Most helpful critical review
4 of 7 people found the following review helpful
Susan's Closely Held Cards
on March 22, 2012
Always loved the cover photo of Susan Sontag. Too bad the writing inside is very serious with no lightheartedness at all. For a young person, Susan comes off as very sober and melancholy much of the time. The cover photograph offers a clue. See how she stares at the person taking the picture with haughty disdain? Susan looked down on the world from an intellectually privileged cliff. Yes, she was a noted thinker who affected a striking presence, and I've been intrigued w/ her for a while. No doubt about it she was an enigma. Sadly, her writing leaves me cold, and cold she was. Usually, I love reading journals because they often offer a valuable glimpse into a person's psyche. Superior journals and highly recommended would be those written by: Kenneth Tynan, Sylvia Plath and John Fowles. The single revelation of this book is Susan Sontag's lesbianism. She battles with it and never came out during her lifetime even though she was urged to do so. Therein lies the problem. The ultimate responsibility for any artist is to be true to themselves. Authenticity is paramount, and the emotional core of the individual seals the deal. The woman had a heavy dose of attitude, that's for sure, and no detectable sense of humor. Everything is serious and high brow all the time - like living inside an Ingmar Bergman movie. If she ever lightened up - and I assumed she did - that never enters into this journal. Also, Sontag was very much European in her brain, and her tastes consistently travel in that direction: European music, literature and film.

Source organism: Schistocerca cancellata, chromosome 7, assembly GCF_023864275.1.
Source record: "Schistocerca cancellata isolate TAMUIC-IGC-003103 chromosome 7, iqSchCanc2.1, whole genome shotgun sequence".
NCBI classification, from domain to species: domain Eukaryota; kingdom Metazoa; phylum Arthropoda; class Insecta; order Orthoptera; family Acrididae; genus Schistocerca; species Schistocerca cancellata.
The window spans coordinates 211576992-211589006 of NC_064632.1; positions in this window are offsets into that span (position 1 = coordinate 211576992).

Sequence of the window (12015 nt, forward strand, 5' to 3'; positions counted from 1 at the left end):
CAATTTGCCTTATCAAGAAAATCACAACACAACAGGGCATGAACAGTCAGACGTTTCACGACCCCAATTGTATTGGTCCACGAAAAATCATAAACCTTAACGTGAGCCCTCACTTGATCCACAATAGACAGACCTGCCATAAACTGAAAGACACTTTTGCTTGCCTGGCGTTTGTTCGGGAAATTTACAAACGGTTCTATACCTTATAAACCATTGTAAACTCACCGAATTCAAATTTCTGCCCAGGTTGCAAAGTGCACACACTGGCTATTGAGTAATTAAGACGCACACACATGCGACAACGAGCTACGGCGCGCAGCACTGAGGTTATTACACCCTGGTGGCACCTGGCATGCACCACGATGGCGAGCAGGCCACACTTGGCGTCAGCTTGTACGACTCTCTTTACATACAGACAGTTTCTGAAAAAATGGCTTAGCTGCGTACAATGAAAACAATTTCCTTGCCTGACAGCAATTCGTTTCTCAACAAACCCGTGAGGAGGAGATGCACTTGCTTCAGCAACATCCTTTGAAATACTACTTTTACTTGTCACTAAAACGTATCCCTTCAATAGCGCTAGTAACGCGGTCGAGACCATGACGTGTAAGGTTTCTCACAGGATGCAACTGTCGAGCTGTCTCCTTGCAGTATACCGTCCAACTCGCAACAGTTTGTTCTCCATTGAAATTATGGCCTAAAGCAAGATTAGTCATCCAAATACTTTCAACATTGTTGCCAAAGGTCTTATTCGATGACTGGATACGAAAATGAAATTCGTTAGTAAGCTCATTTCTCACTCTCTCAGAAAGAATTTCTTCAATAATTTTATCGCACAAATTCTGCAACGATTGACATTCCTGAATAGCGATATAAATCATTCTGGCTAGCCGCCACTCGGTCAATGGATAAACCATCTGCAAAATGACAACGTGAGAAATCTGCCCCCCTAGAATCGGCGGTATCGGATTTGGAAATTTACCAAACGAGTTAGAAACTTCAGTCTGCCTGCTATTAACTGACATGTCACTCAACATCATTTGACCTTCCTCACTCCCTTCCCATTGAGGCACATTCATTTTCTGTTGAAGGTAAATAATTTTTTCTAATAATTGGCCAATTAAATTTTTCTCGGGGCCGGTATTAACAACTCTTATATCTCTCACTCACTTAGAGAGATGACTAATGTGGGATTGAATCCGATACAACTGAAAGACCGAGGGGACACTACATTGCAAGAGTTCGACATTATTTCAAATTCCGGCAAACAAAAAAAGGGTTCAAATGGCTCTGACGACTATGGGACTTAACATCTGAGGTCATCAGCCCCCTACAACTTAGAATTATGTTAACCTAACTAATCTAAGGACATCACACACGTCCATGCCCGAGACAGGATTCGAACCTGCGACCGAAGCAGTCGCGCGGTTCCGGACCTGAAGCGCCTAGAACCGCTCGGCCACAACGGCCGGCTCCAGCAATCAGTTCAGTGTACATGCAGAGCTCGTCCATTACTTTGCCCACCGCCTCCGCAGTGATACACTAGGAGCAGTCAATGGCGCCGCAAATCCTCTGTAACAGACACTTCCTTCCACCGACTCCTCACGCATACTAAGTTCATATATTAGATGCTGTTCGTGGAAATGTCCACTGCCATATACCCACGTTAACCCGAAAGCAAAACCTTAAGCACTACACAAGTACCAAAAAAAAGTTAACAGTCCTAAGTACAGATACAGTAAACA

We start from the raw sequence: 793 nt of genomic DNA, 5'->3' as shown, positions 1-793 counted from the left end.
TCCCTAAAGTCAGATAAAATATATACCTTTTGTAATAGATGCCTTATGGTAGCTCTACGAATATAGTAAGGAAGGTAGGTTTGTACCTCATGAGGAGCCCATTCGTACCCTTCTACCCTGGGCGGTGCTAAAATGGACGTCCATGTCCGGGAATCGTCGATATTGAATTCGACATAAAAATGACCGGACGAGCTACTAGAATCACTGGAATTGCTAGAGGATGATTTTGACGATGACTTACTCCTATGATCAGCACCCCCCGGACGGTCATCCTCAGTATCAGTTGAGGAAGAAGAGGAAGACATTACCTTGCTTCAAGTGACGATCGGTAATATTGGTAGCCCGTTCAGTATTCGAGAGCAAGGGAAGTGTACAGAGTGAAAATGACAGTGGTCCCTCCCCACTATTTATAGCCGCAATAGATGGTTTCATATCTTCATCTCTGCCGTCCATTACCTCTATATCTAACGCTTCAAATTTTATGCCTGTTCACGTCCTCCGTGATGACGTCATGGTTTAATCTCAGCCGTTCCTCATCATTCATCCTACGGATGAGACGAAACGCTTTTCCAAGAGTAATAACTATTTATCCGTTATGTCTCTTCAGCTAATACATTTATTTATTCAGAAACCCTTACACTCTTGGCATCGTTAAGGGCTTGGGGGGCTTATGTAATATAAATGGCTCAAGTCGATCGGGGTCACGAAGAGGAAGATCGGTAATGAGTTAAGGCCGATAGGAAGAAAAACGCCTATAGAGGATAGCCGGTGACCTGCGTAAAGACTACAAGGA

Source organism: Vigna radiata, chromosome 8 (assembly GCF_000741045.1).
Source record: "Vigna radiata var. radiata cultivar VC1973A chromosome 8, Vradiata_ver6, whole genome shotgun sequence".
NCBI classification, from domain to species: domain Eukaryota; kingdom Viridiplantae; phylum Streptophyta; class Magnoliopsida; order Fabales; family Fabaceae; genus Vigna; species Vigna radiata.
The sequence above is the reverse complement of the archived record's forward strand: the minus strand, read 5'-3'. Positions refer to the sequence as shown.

I echo the other reviewer's comments about the heavy editorial hand Susan Sontag's son, David Rieff, plays in this journal. He is overly intrusive and explains many things which are quite apparent. Like an overly attentive waiter who keeps stopping by your table, Mr. Rieff keeps interjecting where there's no need for his guiding hand.
I love reading journals, but this is just very spare, and Susan Sontag never reveals anything of much substance. I wanted to discover more about this person, but this just wasn't that kind of journal. Ultimately, journals are written for the individual writing it and not for any reader who comes by after the fact. So, considering the journal's true purpose cancels out any criticism anyone may have.
Lastly, consider this entry "Was going to take a shower and wash my hair, but felt too indolent." Fascinating.